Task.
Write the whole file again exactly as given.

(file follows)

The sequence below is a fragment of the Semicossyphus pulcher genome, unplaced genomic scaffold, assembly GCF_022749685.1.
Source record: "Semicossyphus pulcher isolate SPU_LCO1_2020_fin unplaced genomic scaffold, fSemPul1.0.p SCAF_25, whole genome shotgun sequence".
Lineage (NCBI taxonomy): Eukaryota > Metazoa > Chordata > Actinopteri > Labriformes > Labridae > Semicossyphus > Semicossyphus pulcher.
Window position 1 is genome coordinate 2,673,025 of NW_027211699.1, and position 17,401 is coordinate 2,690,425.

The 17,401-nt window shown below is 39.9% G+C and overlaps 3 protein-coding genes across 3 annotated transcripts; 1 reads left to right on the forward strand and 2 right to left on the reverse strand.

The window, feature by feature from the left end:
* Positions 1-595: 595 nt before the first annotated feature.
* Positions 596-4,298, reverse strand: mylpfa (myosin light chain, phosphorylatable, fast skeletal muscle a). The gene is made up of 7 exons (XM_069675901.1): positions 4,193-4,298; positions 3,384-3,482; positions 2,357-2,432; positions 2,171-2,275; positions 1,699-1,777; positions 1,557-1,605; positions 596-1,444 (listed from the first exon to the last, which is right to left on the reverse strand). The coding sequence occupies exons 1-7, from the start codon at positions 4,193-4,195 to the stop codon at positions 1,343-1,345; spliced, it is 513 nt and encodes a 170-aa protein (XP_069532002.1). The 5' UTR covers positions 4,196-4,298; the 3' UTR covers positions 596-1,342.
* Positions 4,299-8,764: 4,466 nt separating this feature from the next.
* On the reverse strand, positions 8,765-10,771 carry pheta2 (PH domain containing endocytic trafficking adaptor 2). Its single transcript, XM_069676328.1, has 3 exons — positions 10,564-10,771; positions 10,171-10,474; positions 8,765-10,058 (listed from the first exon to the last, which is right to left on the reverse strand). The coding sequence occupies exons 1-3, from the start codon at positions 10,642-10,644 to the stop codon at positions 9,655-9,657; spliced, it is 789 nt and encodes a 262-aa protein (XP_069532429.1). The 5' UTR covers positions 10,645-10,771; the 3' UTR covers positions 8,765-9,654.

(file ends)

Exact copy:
The sequence below is a fragment of the Semicossyphus pulcher genome, unplaced genomic scaffold, assembly GCF_022749685.1.
Source record: "Semicossyphus pulcher isolate SPU_LCO1_2020_fin unplaced genomic scaffold, fSemPul1.0.p SCAF_25, whole genome shotgun sequence".
Lineage (NCBI taxonomy): Eukaryota > Metazoa > Chordata > Actinopteri > Labriformes > Labridae > Semicossyphus > Semicossyphus pulcher.
Window position 1 is genome coordinate 2,673,025 of NW_027211699.1, and position 17,401 is coordinate 2,690,425.

The 17,401-nt window shown below is 39.9% G+C and overlaps 3 protein-coding genes across 3 annotated transcripts; 1 reads left to right on the forward strand and 2 right to left on the reverse strand.

The window, feature by feature from the left end:
* Positions 1-595: 595 nt before the first annotated feature.
* Positions 596-4,298, reverse strand: mylpfa (myosin light chain, phosphorylatable, fast skeletal muscle a). The gene is made up of 7 exons (XM_069675901.1): positions 4,193-4,298; positions 3,384-3,482; positions 2,357-2,432; positions 2,171-2,275; positions 1,699-1,777; positions 1,557-1,605; positions 596-1,444 (listed from the first exon to the last, which is right to left on the reverse strand). The coding sequence occupies exons 1-7, from the start codon at positions 4,193-4,195 to the stop codon at positions 1,343-1,345; spliced, it is 513 nt and encodes a 170-aa protein (XP_069532002.1). The 5' UTR covers positions 4,196-4,298; the 3' UTR covers positions 596-1,342.
* Positions 4,299-8,764: 4,466 nt separating this feature from the next.
* On the reverse strand, positions 8,765-10,771 carry pheta2 (PH domain containing endocytic trafficking adaptor 2). Its single transcript, XM_069676328.1, has 3 exons — positions 10,564-10,771; positions 10,171-10,474; positions 8,765-10,058 (listed from the first exon to the last, which is right to left on the reverse strand). The coding sequence occupies exons 1-3, from the start codon at positions 10,642-10,644 to the stop codon at positions 9,655-9,657; spliced, it is 789 nt and encodes a 262-aa protein (XP_069532429.1). The 5' UTR covers positions 10,645-10,771; the 3' UTR covers positions 8,765-9,654.